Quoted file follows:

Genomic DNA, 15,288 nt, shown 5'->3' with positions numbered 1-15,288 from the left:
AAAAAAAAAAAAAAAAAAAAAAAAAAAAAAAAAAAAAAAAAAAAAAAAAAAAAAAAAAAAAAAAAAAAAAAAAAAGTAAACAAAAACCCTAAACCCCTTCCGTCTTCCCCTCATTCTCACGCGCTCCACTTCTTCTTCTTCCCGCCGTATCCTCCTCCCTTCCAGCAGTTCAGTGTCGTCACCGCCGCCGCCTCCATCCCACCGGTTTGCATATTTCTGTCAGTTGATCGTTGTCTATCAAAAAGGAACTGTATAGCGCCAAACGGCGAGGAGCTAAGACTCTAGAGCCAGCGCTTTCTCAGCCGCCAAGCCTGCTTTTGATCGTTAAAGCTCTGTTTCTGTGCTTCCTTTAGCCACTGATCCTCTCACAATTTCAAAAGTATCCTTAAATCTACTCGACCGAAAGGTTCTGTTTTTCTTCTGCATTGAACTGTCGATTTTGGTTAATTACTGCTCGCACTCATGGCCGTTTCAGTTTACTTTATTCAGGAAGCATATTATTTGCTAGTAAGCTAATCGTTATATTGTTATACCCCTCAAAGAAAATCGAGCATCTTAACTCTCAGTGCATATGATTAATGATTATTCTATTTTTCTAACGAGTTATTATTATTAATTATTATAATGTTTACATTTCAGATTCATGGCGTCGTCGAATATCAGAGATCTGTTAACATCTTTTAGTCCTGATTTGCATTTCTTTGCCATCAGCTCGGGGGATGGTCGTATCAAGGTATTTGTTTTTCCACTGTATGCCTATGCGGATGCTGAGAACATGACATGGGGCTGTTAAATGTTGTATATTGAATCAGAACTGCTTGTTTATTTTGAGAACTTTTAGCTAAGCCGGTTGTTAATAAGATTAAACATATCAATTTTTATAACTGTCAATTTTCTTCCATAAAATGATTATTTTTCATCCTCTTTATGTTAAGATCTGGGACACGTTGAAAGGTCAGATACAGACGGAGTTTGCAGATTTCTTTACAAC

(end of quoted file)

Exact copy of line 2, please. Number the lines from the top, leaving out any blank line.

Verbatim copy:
AAAAAAAAAAAAAAAAAAAAAAAAAAAAAAAAAAAAAAAAAAAAAAAAAAAAAAAAAAAAAAAAAAAAAAAAAAAGTAAACAAAAACCCTAAACCCCTTCCGTCTTCCCCTCATTCTCACGCGCTCCACTTCTTCTTCTTCCCGCCGTATCCTCCTCCCTTCCAGCAGTTCAGTGTCGTCACCGCCGCCGCCTCCATCCCACCGGTTTGCATATTTCTGTCAGTTGATCGTTGTCTATCAAAAAGGAACTGTATAGCGCCAAACGGCGAGGAGCTAAGACTCTAGAGCCAGCGCTTTCTCAGCCGCCAAGCCTGCTTTTGATCGTTAAAGCTCTGTTTCTGTGCTTCCTTTAGCCACTGATCCTCTCACAATTTCAAAAGTATCCTTAAATCTACTCGACCGAAAGGTTCTGTTTTTCTTCTGCATTGAACTGTCGATTTTGGTTAATTACTGCTCGCACTCATGGCCGTTTCAGTTTACTTTATTCAGGAAGCATATTATTTGCTAGTAAGCTAATCGTTATATTGTTATACCCCTCAAAGAAAATCGAGCATCTTAACTCTCAGTGCATATGATTAATGATTATTCTATTTTTCTAACGAGTTATTATTATTAATTATTATAATGTTTACATTTCAGATTCATGGCGTCGTCGAATATCAGAGATCTGTTAACATCTTTTAGTCCTGATTTGCATTTCTTTGCCATCAGCTCGGGGGATGGTCGTATCAAGGTATTTGTTTTTCCACTGTATGCCTATGCGGATGCTGAGAACATGACATGGGGCTGTTAAATGTTGTATATTGAATCAGAACTGCTTGTTTATTTTGAGAACTTTTAGCTAAGCCGGTTGTTAATAAGATTAAACATATCAATTTTTATAACTGTCAATTTTCTTCCATAAAATGATTATTTTTCATCCTCTTTATGTTAAGATCTGGGACACGTTGAAAGGTCAGATACAGACGGAGTTTGCAGATTTCTTTACAAC